Bash Bunny Payload: Garfield steals passwords with LaZagne
· β˜• 4 min read
The Bash Bunny is a USB attack platform developed by Hak5 a security research group. It’s aΒ device that looks like a USB memory stick, except it is a small computer running a Debian based Linux OS with a desktop class SSD and a quad core ARM processor. It can be configured to be a HID (Human Interface Device), storage device, serial device and USB based network adaptor in order to carry out automated tasks on a computer.

Elevating Permissions To Disable Windows Defender
· β˜• 2 min read
I’ve been developing a new payload for the Bash Bunny using external tools but a lot of them get flagged by Windows Defender - so I turned my attention to disabling Windows Defender and found some interesting information. I wanted to disable Windows Defender temporarily, just enough time to run the attack and then re-enable it. At most it would be disabled for a few seconds - my aim was to leave as few traces as possible.

Updating "Weird Al" Yankovic's track It's All About The Pentiums
· β˜• 7 min read
I’m a big Weird Al fan, and going through some of his work I came across ‘It’s All About The Pentiums’. If you’re not aware Weird Al Yankovic is a musician and comedian. He writes parodies of popular songs and has been for the last few decades. I thought I could update this track in particular to 2019’s technology without changing the song completely. Just for fun, also I had a lot of coffee this morning.

Bash Bunny Primer
· β˜• 7 min read
The Bash Bunny is a USB attack platform developed by Hak5 a security research group specialising in the development of network/system penetration testing tools and educational content. If you’d like to find out more information, you can find them here: Twitter | YouTube | Hak5.org The Bash Bunny is an excellent pentesting tool. It looks like a chunky USB memory stick, however it’s really a SoC running a quad-core ARM processor running a Debian based Linux OS with a desktop class SSD for storage.

Deploying A Windows 10 1909 November 2019 Update (19H2) Reference Image with MDT
· β˜• 15 min read
2019-11-12: Microsoft have confirmed on Twitter that there will be no updated ADK for Windows 10 1909, so keep using ADK 1903 with the fix as noted below. 2019-10-05: At the time of writing there is no ADK for Windows 10 1909 November 2019 Update (19H2), so I’ve tested this walkthrough using the ADK for Windows 10 1903 with the hotfix for Windows System Image Manager. I’ll keep these pages up to date when Windows 10 1909 is officially released.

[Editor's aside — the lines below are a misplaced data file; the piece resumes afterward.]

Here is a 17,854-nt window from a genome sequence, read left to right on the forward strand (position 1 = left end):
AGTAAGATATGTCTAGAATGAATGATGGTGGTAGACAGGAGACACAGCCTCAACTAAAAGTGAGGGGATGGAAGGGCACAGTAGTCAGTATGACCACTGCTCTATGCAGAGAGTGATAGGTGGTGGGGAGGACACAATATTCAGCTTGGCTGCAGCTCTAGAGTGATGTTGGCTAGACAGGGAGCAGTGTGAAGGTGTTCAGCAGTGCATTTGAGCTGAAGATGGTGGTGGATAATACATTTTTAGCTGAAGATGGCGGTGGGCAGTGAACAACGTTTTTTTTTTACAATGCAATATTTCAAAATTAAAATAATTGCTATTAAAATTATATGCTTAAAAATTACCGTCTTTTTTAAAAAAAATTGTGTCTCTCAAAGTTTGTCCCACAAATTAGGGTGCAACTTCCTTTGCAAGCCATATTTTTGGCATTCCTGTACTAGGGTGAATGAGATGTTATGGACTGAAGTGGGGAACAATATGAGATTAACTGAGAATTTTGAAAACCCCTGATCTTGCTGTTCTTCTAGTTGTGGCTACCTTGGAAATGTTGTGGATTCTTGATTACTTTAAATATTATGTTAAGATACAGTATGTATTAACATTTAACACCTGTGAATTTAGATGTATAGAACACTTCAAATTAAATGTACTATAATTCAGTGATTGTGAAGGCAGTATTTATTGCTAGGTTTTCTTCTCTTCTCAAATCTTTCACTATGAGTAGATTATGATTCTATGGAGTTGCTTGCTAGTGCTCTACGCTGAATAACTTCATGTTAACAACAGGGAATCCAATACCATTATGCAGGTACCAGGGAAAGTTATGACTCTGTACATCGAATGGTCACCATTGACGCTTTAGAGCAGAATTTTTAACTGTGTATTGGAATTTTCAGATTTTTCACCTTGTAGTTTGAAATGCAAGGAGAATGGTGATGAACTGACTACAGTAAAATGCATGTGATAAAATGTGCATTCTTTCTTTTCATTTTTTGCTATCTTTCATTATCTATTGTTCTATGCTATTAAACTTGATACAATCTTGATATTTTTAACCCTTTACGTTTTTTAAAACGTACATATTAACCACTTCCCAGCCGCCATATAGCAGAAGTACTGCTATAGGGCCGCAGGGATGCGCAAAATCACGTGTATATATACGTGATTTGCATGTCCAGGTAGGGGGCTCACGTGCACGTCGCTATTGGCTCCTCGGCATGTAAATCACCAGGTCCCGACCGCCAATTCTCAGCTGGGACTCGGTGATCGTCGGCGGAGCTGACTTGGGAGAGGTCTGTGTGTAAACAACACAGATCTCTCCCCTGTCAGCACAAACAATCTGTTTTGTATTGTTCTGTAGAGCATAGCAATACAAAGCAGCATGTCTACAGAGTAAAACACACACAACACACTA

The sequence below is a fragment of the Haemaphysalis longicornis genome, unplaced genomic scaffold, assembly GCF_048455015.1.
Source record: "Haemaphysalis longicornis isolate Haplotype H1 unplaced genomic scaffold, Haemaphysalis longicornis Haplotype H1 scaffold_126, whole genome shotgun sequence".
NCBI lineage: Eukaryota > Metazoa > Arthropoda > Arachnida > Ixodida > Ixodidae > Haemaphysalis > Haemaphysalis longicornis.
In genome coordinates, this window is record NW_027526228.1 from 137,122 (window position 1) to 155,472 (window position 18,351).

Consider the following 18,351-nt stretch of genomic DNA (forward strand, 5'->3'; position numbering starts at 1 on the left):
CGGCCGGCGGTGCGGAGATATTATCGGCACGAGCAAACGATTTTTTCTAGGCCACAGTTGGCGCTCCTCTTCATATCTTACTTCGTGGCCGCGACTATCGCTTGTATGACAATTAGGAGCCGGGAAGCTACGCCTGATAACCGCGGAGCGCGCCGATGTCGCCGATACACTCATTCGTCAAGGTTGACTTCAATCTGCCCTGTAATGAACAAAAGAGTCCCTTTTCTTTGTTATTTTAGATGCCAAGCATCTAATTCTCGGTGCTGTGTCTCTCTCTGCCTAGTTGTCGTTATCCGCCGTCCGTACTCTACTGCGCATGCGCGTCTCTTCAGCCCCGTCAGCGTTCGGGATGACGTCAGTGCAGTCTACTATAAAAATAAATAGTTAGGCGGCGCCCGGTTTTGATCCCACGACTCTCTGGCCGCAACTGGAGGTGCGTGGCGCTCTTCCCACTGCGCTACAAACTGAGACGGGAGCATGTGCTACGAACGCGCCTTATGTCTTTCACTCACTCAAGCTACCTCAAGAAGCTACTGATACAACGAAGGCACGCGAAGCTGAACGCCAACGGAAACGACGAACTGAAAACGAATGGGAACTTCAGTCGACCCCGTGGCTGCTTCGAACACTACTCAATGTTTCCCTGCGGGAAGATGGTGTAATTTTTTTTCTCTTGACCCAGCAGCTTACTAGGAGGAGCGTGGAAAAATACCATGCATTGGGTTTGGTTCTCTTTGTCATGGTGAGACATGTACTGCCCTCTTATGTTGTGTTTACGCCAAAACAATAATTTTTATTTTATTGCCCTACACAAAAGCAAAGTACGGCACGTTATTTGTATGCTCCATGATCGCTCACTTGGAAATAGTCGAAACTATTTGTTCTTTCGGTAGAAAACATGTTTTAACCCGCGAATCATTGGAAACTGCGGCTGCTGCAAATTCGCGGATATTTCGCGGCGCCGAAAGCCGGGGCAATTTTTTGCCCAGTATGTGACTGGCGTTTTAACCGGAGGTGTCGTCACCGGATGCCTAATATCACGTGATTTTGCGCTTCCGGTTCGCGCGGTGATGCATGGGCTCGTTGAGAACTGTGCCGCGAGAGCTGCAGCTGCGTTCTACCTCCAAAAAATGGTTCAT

Building A Windows 10 1909 November 2019 Update (19H2) Reference Image with MDT
· β˜• 11 min read
2019-11-12: Microsoft have confirmed on Twitter that there will be no updated ADK for Windows 10 1909, so keep using ADK 1903 with the fix as noted below. 2019-10-05: At the time of writing there is no ADK for Windows 10 1909 November 2019 Update (19H2), so I’ve tested this walkthrough using the ADK for Windows 10 1903 with the hotfix for Windows System Image Manager. I’ll keep these pages up to date when Windows 10 1909 is officially released.

Microsoft Teams, Webhooks and You
· β˜• 4 min read
If you use Microsoft Teams you may want to be able to send information from external services. There are many apps that can be added to teams to accomplish this but what if you have an internal system or custom script and you want it’s output to be sent to Teams? Well, there’s an app for that too. You can add the Incoming Webhook app to your Teams instance and configure where and who it should deposit information as.

Network Device Status Monitor (NDSM) Update v2.0
· β˜• 1 min read